St. Benedict’s"Rule," is not a complex treatise on contemplation. Rather, it is a practical and adaptable framework for monks to center their time and being in God’s presence — in prayer, work and community life. No matter what we are doing, or how busy we are, we are called back every few hours to the church for our common prayer. And we have two specific periods each day — one in the morning and one in the evening — set aside for personal prayer and lectio divina. When the bells announce these periods, the faithful monk goes, and leaves everything else behind (physically if not always mentally, it must be acknowledged).
“Monastic life is not difficult — it’s relentless,” says Father Harry Hagan, who was my novice-master. No matter what else we do, our ordered round of prayer continually calls us back to listen and respond to the Word of God, who is the center of our lives. Hopefully, over a lifetime, this rhythm of listening and responding to the Word slowly becomes part of us, reshapes who we are, and flows out to encompass all of life. We bring our lives to prayer, and our prayer to our lives. With God’s Word permeating our lives, we are confronted with ourselves and extended beyond them into the life of the wider Church and world. So, the life may be relentless, but it is relentlessly full of grace.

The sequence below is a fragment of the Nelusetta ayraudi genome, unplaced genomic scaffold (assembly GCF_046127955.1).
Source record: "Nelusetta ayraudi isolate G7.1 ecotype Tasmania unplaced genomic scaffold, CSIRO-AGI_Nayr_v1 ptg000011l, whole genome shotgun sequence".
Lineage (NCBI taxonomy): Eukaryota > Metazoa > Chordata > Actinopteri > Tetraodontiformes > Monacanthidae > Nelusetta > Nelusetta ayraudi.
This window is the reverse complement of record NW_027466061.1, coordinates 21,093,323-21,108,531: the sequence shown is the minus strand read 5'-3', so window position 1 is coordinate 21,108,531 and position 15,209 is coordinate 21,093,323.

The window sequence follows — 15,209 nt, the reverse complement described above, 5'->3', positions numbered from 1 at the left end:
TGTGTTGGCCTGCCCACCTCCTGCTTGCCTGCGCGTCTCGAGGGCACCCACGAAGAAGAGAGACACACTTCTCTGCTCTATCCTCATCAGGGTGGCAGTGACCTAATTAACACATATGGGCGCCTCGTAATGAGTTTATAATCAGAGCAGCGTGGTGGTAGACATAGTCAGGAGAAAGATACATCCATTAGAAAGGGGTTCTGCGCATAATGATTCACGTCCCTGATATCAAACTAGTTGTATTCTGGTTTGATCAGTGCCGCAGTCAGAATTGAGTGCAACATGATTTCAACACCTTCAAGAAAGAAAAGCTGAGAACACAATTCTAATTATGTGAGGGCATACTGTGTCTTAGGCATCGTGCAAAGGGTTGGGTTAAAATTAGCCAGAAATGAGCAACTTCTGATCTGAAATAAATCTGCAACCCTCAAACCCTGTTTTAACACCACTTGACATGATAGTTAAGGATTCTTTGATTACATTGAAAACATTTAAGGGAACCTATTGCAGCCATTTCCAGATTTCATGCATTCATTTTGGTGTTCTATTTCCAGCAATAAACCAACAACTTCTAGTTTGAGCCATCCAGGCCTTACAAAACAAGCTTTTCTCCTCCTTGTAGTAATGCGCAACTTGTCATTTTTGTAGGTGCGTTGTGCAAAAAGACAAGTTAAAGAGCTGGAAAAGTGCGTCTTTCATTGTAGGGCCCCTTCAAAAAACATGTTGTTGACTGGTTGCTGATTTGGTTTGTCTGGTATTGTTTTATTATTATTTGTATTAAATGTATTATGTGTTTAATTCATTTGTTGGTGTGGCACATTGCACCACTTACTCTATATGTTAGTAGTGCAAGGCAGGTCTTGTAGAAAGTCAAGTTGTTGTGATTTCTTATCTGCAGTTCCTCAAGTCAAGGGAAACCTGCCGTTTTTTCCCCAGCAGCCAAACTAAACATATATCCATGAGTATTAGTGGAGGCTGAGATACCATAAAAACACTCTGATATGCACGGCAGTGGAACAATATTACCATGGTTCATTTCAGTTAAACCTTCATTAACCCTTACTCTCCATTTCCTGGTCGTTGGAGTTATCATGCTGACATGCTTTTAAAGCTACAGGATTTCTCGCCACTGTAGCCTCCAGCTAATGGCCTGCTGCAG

So, what is a monk? Good question.
In a certain sense, I believe that the question itself is the answer. The fact that it can’t be fully defined or grasped is what points us to something beyond ourselves and what we do. Monks are people devoted to seeking God, and because that definition is elusive and unsatisfactory, it points to God. A monk is someone called to a lifetime of seeking who God really is, who he himself really is in God’s eyes, and how God is manifested in all of creation. He strives for this through a daily rhythm of prayer and work with a community of very different individuals committed to the same way of life.